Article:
The Observer’s Sports Writers Weigh In on the City’s Best Bars and Restaurants for the Big Game

1472 Broadway At 42 st.

ESPN Zone, with three floors of sports entertainment, is every fan’s dream. The first floor offers restaurant seating from which you can always see a massive television screen. The second floor even provides television screens at the tables for those of you who don’t want to take your eyes off the food while you watch the game. At halftime, you can take a walk up to the third floor to play air hockey, basketball, football and arcade games. Meals are a little expensive, but that’s to be expected in the heart of Times Square. My suggestion is to go with some friends and load up on massive amounts of appetizers for the table. Wings and chili are always safe gameday bets, but the cheese fries, sprinkled with bacon bits, are a must have at the ESPN Zone.

200 Fifth
200 Fifth Ave., Brooklyn (Park Slope)

After going to this bar for two consecutive weekends, I have to say it provides a safe haven to root for any team of your choosing while indulging in some delicious wings of many flavors (try the sampler!) The 200 Fifth crowd on both weekends featured everyone from Bostonians rooting for the Patriots to Steelers fans still suffering from defeat on Wild Card Weekend. The bar has restaurant seating on one side and huge booths and tables on the other, with the equivalent of someone’s living room with an enormous HDTV in the rear. The patrons are friendly and will diss your team accordingly, but they will inevitably carry a conversation discussing both of your team’s weaknesses and strengths. Ladies, if you are looking for cute guys, this is most definitely a spot to watch the Super Bowl at!


Time Out
349 Amsterdam Ave., near 77 St.

With 26 TVs—all of which will be tuned into the big game, an absolutely huge selection of beer and first-rate hot wings, Time Out is a great place to go come Super Sunday. There’s beer pong and pool set up in the basement if Tom Petty and the halftime show isn’t your thing. Be advised there is a $30 minimum and groups of four or more should call in advance to reserve a table.

The Public House
140 East 41 St.

If you’re looking for an environment a cut above the grungy bar scene, the Public House might just be what you’re looking for. In a casual but slightly upscale environment, the Public House manages to offer a good mix of classic football and beer with a better menu than your neighborhood sports bar. The trade off, because there always is one, is that it’s not especially cheap. On Super Bowl Sunday, the Public House is offering all you can drink Bud and Bud Light and all you can eat wings for $50 per person, which, if you’re the kind of person who might make extensive use of both during a four hour period, isn’t particularly unreasonable.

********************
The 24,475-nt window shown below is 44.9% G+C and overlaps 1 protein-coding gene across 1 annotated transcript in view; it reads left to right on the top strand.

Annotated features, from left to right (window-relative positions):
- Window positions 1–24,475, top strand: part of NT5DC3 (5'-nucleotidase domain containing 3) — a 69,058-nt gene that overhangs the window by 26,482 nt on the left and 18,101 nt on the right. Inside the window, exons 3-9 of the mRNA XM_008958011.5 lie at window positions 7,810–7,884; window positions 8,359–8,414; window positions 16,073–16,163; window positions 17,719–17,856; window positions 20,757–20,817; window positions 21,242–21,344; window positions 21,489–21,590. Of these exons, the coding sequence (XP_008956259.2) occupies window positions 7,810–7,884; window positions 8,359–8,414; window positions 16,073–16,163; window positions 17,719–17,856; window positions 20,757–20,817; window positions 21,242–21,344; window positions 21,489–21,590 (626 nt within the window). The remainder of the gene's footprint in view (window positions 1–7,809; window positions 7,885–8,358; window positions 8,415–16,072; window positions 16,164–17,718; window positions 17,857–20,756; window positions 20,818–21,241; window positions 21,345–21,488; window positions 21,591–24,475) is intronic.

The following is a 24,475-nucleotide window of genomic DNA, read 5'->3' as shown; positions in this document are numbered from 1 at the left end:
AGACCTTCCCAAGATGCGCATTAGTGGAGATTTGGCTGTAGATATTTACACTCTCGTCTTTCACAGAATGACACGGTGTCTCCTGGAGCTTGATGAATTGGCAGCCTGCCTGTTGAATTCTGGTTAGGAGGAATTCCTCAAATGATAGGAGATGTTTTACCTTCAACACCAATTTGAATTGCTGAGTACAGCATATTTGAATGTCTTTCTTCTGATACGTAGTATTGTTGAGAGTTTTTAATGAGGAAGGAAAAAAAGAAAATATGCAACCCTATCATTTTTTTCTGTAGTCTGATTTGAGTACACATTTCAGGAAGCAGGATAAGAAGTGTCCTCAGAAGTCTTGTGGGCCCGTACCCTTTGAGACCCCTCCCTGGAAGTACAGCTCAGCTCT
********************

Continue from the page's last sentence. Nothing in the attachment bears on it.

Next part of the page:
The Salty Dog Bar and Restaurant
7509 Third Ave., Brooklyn (Bay Ridge)

The Salty Dog is a perfect spot for fans in the neighborhood to watch the Super Bowl. There are two giant-screen TVs at the bar and 14 flat-screen TVs scattered throughout the restaurant. The Salty Dog gives fans the experience of watching the Super Bowl inside a replica New York City firehouse. There is even a vintage fire truck prominently displayed in the restaurant. The food is reasonably priced and there are a wide variety of snacks on the menu to eat during the game. The Salty Dog also has a large room that can hold a private Super Bowl party for up to 150 people.

Riviera Café & Sports Bar
225 W. 4 St.

Let’s get one thing straight: there’s nothing spectacular about this place in and of itself. But for some reason, legions of NYC-based Boston fans flock here to watch the Sox and Pats on one of the thousand or so TVs mounted on every surface. The beer is no cheaper than anywhere else, and the food is just above average (Cheese pepper steak for under $10); but the atmosphere is key. Surrounded by hundreds of transplanted New Englanders watching the Patriots in a downtown Manhattan bar—there’s a certain noble-fighters-behind-enemy-lines camaraderie that’s hard to recreate. Just keep it to yourself when you’re back on the 1 train.

Mercury Bar
493 Third Ave., near 33 st.

This stylish sports bar on the East Side seats guests at candle-lit tables with high-chairs or a cushiony bench that slides along the wall. Mirrors flank the rear of the restaurant, which is also the home of the lounge’s second bar and two beer pong tables. Eleven flat screens, three behind the main bar in the entrance of the restaurant and eight scattered around the rest of the lounge, ensure that you’ll never miss a minute of the big game. As part of Mercury Bar’s Super Bowl special, patrons can feast on reasonably-priced fare (the most expensive platter on the menu is only $20) such as “Split Four Aces Play Chicken Wings Platter” and “Defensive Line Sliders.”

Instead of embracing the liquored-up crowds the bars can generate, why not host or attend a Super Bowl party? You’ll be around family and/or friends in a relaxing setting. You get the option of holding any special events throughout the night like backyard football during halftime, and you’ll be able to pig out on food and drinks and pay less for both. Come the end of the night, you’ll also be more comfortable passing out on your friend’s floor or couch than having to worry about making your way back home.